I’ll start with this, and hopefully I won’t put every North Melbourne supporter offside in the process.

North Melbourne had absolutely no business being as close as they were in the dying stages of that game. To think that a free kick, a wild snap at goal, or a pack mark could have stolen that game from Sydney is almost incomprehensible.

As I sat and watched the final stanza play out, I could not believe that the Kangaroos might pinch this game. They were outplayed, outhustled and out-thought for all but the final 15 minutes of play, and I really think the result flattered them.

Without the greatest forward of the modern era in Franklin, and their undoubted spiritual leader in Josh Kennedy, the Swans were expected to capitulate rather meekly, and early on, it appeared as though they might.

But that is not the Sydney Swans way, is it?

Let’s get to it in the good, bad and ugly.





Wanna join me on a bit of a conspiracy ride? Buckle up.

Shaun Higgins has had a ripping year, but I get the feeling that during the week, Horse Longmire had a bit of a chat with former Kangaroo, and new Swan, Ryan Clarke. Here’s how I reckon it went.

Horse – “So, what do you know about Higgins that we can use?”

Clarke – “He’s not a fan of close checking.”

Horse – “Can’t handle it?”

Clarke – Nah, needs time and space, and if you don’t give him any, he gives up.”

Horse – “Looks like you’ve got a job this week, Ryan.”

Clarke – “Deal.”

Horse – “What are you doing later? Me and the assistant coaches are thinking of hitting the Cross and…”

Okay, so the last line started to get a little off-track, but if you think that Longmire didn’t tap into the mind of Ryan Clarke to find out what makes Shaun Higgins tick, you’d be a little naïve. Clarke played a hard tagging role on Higgins and completely nullified his influence.

Higgins came to the fore in the last quarter but even then his delivery was poor. His stat line flattered him, and should not diminish the excellent work of Clarke.

After being dropped earlier in the season, I think John Longmire got a glimpse into what makes Ryan Clarke tick this weekend. I’d expect some more big jobs coming his way pretty soon.



Three votes in my book.

I wrote in the preseason that George Hewett was the player that Sydney would look to in order to fill the void left by Josh Kennedy when the inevitable decline comes. Tonight made me feel a hell of a lot better about stating that.

Not only did Hewett collect plenty of the ball, himself, he also took responsibility for the damaging North Melbourne bull, Ben Cunnington at stoppages. And he did a damn fine job of it, too.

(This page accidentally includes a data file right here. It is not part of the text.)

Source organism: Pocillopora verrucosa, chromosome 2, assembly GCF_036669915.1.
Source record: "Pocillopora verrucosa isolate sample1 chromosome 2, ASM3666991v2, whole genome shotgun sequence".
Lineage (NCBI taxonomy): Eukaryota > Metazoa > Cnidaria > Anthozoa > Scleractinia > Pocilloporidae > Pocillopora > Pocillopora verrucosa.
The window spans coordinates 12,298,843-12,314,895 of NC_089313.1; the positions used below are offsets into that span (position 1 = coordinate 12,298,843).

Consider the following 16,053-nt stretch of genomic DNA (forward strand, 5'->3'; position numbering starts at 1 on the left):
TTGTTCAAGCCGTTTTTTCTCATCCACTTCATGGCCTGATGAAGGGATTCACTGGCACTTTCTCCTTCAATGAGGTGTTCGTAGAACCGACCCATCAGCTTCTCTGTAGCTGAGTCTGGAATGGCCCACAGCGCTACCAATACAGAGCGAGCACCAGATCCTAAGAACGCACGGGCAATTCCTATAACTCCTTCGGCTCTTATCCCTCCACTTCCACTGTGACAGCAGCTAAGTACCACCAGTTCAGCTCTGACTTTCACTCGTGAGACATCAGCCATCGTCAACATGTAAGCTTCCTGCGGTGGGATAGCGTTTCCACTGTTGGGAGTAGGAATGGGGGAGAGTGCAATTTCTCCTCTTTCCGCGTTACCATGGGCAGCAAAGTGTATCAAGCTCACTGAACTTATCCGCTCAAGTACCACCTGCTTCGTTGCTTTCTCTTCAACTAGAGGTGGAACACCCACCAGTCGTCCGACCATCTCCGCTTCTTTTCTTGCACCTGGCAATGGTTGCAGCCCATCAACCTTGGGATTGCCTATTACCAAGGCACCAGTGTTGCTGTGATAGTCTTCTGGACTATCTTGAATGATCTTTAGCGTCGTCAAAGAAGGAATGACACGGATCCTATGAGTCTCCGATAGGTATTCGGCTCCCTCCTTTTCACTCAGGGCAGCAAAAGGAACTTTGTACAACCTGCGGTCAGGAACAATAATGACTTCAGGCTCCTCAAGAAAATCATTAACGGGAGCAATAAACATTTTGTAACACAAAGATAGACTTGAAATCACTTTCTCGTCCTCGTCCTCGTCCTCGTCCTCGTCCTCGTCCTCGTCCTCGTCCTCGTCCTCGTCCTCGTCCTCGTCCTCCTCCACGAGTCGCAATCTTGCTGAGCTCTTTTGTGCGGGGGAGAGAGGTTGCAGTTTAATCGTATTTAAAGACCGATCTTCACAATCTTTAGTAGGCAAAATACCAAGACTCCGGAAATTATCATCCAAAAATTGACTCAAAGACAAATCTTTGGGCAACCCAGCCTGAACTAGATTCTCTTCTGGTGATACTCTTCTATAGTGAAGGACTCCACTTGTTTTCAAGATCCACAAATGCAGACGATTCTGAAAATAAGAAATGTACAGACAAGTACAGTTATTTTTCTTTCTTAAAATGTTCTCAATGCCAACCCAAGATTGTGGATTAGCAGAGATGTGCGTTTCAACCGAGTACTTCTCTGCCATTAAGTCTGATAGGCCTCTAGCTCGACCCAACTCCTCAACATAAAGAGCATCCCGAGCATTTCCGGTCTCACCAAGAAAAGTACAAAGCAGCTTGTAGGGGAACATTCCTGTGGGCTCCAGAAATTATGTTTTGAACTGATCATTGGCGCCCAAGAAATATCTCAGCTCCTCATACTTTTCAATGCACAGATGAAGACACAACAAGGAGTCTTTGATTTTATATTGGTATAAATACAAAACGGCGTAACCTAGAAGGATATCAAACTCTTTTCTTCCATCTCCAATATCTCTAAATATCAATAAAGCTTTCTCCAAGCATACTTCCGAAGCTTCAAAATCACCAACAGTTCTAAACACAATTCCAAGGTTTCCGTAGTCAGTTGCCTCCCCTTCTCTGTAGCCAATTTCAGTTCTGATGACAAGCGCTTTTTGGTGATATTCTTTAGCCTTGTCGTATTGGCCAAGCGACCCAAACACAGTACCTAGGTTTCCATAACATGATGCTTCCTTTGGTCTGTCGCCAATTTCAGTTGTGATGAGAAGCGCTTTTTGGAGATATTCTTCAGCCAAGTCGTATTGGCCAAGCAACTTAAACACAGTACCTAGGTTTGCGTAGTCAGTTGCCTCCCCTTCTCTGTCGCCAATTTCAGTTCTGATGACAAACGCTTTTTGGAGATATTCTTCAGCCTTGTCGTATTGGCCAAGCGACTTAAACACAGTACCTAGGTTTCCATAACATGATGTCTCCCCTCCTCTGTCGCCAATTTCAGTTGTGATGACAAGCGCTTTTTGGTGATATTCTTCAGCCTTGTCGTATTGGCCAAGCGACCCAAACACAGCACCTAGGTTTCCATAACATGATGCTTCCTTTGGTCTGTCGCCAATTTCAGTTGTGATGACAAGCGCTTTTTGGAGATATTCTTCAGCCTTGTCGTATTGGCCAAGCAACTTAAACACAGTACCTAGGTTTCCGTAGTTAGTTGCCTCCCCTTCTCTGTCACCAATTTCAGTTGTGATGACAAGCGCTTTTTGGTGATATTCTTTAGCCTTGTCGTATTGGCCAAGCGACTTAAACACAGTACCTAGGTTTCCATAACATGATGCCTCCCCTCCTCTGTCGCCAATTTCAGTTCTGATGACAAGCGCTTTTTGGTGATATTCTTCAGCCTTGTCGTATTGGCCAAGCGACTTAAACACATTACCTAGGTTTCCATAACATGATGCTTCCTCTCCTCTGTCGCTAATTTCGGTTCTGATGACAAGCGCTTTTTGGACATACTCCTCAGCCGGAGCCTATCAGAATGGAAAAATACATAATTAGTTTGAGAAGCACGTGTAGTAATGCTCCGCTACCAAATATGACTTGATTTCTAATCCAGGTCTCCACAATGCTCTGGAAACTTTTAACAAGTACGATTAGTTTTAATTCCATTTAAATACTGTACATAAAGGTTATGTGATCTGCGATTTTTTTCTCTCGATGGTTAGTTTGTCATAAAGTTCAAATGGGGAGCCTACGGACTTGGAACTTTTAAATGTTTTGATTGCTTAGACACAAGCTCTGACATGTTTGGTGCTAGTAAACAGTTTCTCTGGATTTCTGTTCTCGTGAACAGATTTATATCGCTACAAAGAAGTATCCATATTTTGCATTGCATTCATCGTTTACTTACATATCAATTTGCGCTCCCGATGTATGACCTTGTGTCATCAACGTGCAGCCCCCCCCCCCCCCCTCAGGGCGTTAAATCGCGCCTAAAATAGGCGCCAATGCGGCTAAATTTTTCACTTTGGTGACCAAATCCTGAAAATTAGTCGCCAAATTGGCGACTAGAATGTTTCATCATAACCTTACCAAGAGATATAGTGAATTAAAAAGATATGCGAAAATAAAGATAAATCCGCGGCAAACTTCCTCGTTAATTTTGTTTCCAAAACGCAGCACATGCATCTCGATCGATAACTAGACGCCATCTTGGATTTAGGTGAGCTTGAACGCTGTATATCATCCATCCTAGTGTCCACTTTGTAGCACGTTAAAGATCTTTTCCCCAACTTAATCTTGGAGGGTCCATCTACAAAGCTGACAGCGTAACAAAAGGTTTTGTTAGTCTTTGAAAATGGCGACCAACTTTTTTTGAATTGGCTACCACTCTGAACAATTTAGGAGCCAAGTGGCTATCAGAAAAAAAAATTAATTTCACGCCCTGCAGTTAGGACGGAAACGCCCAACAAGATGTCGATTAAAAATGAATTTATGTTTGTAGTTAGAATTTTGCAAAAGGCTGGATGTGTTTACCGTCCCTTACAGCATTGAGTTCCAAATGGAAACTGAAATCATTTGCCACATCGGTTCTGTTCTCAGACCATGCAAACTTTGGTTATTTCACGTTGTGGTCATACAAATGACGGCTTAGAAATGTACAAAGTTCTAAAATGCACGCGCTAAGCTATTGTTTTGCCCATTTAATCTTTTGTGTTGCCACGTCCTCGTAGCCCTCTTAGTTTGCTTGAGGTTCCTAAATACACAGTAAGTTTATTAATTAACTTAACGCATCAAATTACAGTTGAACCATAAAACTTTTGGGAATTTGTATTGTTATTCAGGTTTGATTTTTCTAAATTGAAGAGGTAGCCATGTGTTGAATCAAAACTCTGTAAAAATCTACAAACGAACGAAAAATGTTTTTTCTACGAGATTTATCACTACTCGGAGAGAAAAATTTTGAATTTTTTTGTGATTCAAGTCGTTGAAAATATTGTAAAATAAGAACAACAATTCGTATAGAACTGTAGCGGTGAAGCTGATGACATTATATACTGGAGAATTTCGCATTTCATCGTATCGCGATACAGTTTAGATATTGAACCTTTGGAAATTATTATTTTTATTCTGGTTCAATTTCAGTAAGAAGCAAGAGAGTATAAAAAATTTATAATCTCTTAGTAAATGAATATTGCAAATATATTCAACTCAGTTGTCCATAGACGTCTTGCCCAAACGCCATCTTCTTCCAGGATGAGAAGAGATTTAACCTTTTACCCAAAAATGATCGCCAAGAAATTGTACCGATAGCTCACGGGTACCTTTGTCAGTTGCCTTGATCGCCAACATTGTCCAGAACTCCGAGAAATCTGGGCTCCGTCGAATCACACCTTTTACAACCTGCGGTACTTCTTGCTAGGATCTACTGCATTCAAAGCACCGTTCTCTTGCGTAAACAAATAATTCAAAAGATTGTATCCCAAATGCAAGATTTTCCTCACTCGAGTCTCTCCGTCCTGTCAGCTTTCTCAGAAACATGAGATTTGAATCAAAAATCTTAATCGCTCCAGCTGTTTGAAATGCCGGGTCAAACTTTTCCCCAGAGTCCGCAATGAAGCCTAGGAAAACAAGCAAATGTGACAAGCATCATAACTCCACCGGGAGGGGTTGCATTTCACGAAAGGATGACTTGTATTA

Had Hewett been doing a strictly run-with role on Cunnington, and we made it to the half time break with the North star having just 12 touches, I would think he’d done a great job. The way Cunnington plays is so difficult to combat. As he wins so much of his own ball in the clinches, he is tough to stop, but Hewett is adept at winning his own ball as well, and when charged with limiting a player, few are better at splitting time nullifying and working off their man than Hewett.

The numbers tell a story.

Hewett had 20 contested touch amongst his 29 disposals. Cunnington managed 23. If anything, Hewett Out-Cunningtoned Cunnington. That last sentence may be the worst I have ever written (don’t worry, I’ll beat it soon enough) but the stats Hewett accumulated are the sort of results we usually expect from the man he’s minding.

This week some time I’ll compile a list of players who have had 20 contested touches in a game this season. I expect it’ll have Cunnington, Dangerfield, Tim Kelly, Lachie Neale, Nat Fyfe and Hewett on it. Not sure who else off the top of my head. He’s in elite company, that’s for sure, and the swans have found their new contested ball king.

Josh Kennedy may not be dead yet, but the heir apparent is ready and waiting.



Talk about heart. With both Cunnington and Higgins letting their team down… yep, I said it – Ziebell played his ass off as he tried to keep North in it. he finished with 35 touches, which is the second-highest total of his career to date.

If games were won and lost on the effort of the captain, North Melbourne would’ve had the four points in this one.

Whether it was his bone-crunching tackle on Aliir in the first quarter, or his beautiful 55 metre delivery to Kayne Turner to set up a goal, Ziebell was the most influential player on the ground early in the piece. And it’s not as though his influence waned at all – it’s just that others stepped up as well.